Presented by: Francisca Goldsmith

Webinar recordingFormat: Webinar, original date October 21, 2015
Hosted by: WebJunction
Length: 1 hour

Misinformation about health abounds in today’s info-glutted environment. What is the role of public libraries in addressing issues of accurate health information? Public libraries are uniquely positioned to contribute to healthy communities by providing informed access to reliable health information. This panel presentation provides an overview of the field of public health, highlighting innovative health promotion initiatives at public libraries, and covering training and funding resources for health-related library outreach and programming. Join the conversation about building your community’s health literacy.

Presented by: Lydia N. Collins, Anita Kinney, and Christian Minter

Webinar recordingFormat: Webinar, original date March 26, 2015
Hosted by: WebJunction
Length: 1 hour

As information and education centers, libraries are an ideal place for patrons--teens and adults--to learn about higher education opportunities. What can you offer in response to patrons who are curious about college? If you or your staff feel flummoxed by college-related reference questions, this session will acquaint you with the different types of college-bound students, college-related resources to promote at your library, and ways to work with community partners on programs for each audience. Provide help for the many patrons who do not have access to pricey college prep programs and services. Learn how to initiate or enhance your reference services to help more people meet their higher education goals.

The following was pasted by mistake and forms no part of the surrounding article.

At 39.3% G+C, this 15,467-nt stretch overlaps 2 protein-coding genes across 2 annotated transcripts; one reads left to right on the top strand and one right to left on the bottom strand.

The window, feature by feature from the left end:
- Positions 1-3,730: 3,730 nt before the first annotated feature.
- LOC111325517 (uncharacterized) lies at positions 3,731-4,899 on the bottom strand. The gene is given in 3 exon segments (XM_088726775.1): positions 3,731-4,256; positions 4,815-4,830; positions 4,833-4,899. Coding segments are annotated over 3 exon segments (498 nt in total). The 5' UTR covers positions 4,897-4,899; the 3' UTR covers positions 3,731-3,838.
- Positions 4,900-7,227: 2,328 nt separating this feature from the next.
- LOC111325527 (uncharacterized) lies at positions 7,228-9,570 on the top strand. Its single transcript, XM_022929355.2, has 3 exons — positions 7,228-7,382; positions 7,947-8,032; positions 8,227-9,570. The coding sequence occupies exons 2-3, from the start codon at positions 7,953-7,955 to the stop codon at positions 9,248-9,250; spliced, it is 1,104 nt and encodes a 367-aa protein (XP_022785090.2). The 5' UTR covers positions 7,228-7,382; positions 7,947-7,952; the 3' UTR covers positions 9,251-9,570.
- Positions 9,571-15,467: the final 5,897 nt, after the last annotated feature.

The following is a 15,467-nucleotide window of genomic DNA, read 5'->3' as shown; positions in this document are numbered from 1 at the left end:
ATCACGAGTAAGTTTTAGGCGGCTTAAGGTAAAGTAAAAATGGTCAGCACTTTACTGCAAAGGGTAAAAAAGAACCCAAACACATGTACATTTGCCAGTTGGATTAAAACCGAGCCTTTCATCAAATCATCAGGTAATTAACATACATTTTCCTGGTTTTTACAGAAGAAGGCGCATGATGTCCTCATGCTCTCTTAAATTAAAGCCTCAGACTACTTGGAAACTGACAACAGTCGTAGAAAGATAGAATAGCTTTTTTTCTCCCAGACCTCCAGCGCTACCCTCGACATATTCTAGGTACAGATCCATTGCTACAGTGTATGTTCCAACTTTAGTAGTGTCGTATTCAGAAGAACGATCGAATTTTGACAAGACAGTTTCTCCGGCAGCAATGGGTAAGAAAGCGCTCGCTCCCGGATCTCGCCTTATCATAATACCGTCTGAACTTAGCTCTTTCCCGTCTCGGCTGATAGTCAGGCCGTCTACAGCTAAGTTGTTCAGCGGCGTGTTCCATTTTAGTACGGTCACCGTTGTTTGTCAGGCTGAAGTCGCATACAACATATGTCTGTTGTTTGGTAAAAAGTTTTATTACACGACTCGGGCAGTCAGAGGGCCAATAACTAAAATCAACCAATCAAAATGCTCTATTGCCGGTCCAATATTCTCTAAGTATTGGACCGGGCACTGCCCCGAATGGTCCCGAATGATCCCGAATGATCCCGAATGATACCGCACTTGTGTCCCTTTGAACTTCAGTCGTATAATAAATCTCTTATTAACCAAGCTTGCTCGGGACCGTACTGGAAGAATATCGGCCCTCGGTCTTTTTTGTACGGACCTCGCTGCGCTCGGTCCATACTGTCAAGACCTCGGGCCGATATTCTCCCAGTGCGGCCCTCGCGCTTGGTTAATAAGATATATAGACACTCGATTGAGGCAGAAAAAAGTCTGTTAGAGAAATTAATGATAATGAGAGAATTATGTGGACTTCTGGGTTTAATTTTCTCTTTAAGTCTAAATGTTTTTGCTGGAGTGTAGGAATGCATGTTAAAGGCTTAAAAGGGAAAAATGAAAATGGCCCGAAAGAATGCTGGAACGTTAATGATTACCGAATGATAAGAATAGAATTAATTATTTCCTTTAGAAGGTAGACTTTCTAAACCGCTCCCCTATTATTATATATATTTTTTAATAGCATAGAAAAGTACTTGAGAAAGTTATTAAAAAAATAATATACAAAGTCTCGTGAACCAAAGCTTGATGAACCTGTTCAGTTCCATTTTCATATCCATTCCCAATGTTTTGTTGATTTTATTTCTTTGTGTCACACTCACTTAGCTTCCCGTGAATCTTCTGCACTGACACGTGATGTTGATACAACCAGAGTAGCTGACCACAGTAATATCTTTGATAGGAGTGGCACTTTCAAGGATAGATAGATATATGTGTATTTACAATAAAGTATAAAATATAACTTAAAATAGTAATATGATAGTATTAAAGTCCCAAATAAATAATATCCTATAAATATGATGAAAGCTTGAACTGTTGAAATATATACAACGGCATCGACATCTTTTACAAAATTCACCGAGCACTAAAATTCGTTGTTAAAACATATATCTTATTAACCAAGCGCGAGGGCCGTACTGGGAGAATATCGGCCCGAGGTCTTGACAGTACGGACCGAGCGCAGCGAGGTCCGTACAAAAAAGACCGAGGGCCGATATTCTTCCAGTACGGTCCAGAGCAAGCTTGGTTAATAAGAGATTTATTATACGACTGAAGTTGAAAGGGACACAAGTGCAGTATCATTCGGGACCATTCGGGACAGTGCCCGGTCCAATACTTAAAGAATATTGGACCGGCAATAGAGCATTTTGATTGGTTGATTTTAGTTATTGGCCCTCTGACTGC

Presented by: Africa Hands

Self Paced CourseFormat: Self-paced Course
Developed with: Funding from the Institute of Museum and Library Services
Length: 2 hours

Through a series of small projects and collaborative efforts, Douglas County (CO) librarians explored a new dimension of modern reference service, one that places their expertise at points of need outside of the library to respond to the questions the public didn’t take to the library.

By reaching out to their community and building new relationships, they are raising awareness about the reference services of the public library and learning more about the range of information local businesses and community members really need.

Join us as we step away from the desk and…

  • Explore new approaches to reference services that place public librarians directly in the community, answering questions at the point of need and growing community connections.
  • Discover possible outcomes and impacts of embedding library staff in direct projects supporting community businesses and organizations.
  • Identify your expertise. Identify new ways to place your expertise at points of need to respond to the questions the public does not typically take to the library.
  • Consider change. Consider new ways to adjust to this change and the opportunities for personal and professional growth that are possible for all staff within your library.

Course Design: